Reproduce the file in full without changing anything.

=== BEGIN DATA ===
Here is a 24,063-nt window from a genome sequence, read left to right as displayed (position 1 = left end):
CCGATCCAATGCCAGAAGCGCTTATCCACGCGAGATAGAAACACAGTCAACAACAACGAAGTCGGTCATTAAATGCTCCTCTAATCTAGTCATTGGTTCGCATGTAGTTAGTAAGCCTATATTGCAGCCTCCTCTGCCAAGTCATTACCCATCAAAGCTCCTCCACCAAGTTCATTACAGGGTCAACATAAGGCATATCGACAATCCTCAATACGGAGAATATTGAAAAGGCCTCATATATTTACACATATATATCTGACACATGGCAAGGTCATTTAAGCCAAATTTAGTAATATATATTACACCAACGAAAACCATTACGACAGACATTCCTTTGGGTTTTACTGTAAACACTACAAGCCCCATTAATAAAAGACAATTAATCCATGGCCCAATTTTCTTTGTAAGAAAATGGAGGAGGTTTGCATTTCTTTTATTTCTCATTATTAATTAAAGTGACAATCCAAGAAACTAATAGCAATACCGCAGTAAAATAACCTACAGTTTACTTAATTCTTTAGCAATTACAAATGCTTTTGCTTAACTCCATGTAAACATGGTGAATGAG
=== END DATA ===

Here is a 24,063-nt window from a genome sequence, read left to right as displayed (position 1 = left end):
CCGATCCAATGCCAGAAGCGCTTATCCACGCGAGATAGAAACACAGTCAACAACAACGAAGTCGGTCATTAAATGCTCCTCTAATCTAGTCATTGGTTCGCATGTAGTTAGTAAGCCTATATTGCAGCCTCCTCTGCCAAGTCATTACCCATCAAAGCTCCTCCACCAAGTTCATTACAGGGTCAACATAAGGCATATCGACAATCCTCAATACGGAGAATATTGAAAAGGCCTCATATATTTACACATATATATCTGACACATGGCAAGGTCATTTAAGCCAAATTTAGTAATATATATTACACCAACGAAAACCATTACGACAGACATTCCTTTGGGTTTTACTGTAAACACTACAAGCCCCATTAATAAAAGACAATTAATCCATGGCCCAATTTTCTTTGTAAGAAAATGGAGGAGGTTTGCATTTCTTTTATTTCTCATTATTAATTAAAGTGACAATCCAAGAAACTAATAGCAATACCGCAGTAAAATAACCTACAGTTTACTTAATTCTTTAGCAATTACAAATGCTTTTGCTTAACTCCATGTAAACATGGTGAATGAG